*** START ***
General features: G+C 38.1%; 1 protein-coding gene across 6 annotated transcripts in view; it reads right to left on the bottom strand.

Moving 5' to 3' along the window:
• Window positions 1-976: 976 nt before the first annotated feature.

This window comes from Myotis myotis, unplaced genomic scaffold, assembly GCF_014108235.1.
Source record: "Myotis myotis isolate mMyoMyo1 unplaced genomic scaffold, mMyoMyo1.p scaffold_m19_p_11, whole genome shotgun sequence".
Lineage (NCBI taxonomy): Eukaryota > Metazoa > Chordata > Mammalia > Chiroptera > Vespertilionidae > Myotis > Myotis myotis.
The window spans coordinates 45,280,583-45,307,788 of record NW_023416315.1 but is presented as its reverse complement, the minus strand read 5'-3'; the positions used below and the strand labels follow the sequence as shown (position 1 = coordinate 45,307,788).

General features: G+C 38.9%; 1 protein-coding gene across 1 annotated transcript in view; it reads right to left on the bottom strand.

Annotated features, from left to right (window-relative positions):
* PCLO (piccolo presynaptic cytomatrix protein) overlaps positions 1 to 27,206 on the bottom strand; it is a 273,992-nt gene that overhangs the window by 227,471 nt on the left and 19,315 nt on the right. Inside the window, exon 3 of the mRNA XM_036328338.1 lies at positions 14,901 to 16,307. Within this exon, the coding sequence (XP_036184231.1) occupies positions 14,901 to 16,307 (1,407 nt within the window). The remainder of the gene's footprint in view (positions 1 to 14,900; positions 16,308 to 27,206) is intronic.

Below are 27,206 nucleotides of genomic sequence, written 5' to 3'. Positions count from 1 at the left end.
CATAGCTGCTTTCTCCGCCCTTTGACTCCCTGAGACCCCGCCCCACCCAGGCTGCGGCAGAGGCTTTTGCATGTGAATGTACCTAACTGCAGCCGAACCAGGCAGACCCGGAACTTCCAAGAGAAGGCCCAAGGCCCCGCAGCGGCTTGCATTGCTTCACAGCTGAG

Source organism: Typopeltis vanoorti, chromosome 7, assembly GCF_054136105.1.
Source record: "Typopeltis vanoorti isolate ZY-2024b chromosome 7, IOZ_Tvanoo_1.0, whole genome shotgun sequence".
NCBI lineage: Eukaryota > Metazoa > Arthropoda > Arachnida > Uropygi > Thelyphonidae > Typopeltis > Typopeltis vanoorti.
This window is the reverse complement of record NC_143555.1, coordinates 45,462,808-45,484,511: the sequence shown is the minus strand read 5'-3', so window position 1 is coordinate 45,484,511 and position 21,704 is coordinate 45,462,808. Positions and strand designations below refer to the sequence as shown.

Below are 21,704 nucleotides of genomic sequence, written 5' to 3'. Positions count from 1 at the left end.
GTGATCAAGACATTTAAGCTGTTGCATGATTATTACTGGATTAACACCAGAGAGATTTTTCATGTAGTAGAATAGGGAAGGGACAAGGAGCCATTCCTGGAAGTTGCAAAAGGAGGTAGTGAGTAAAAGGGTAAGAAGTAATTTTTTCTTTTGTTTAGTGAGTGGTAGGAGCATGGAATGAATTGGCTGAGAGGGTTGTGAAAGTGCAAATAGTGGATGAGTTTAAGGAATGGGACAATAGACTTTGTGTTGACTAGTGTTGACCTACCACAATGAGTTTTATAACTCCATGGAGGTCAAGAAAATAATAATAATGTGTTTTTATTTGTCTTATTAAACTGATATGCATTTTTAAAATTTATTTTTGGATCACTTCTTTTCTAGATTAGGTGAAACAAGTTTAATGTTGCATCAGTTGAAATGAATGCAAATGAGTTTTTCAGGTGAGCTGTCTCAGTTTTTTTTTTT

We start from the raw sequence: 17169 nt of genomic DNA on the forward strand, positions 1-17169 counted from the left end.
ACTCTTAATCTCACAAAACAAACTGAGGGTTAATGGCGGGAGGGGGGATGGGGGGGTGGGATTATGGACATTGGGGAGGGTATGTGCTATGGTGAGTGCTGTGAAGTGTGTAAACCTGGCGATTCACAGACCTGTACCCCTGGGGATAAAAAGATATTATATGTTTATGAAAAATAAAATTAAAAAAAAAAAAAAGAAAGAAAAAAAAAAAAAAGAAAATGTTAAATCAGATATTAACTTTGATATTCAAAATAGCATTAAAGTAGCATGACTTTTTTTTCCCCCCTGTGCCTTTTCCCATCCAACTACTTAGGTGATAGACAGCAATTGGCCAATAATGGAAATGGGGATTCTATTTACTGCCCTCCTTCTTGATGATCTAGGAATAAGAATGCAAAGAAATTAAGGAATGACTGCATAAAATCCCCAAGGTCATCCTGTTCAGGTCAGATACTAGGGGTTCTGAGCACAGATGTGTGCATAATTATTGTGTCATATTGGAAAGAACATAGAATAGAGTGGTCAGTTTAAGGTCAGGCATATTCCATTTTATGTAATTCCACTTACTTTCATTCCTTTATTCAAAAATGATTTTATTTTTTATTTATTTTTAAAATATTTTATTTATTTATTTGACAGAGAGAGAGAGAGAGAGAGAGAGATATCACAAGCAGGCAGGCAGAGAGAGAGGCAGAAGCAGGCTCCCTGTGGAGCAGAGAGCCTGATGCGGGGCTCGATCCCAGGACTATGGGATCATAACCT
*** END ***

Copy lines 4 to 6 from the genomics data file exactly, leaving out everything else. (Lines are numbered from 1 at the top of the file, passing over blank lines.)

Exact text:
This window comes from Myotis myotis, unplaced genomic scaffold, assembly GCF_014108235.1.
Source record: "Myotis myotis isolate mMyoMyo1 unplaced genomic scaffold, mMyoMyo1.p scaffold_m19_p_11, whole genome shotgun sequence".
Lineage (NCBI taxonomy): Eukaryota > Metazoa > Chordata > Mammalia > Chiroptera > Vespertilionidae > Myotis > Myotis myotis.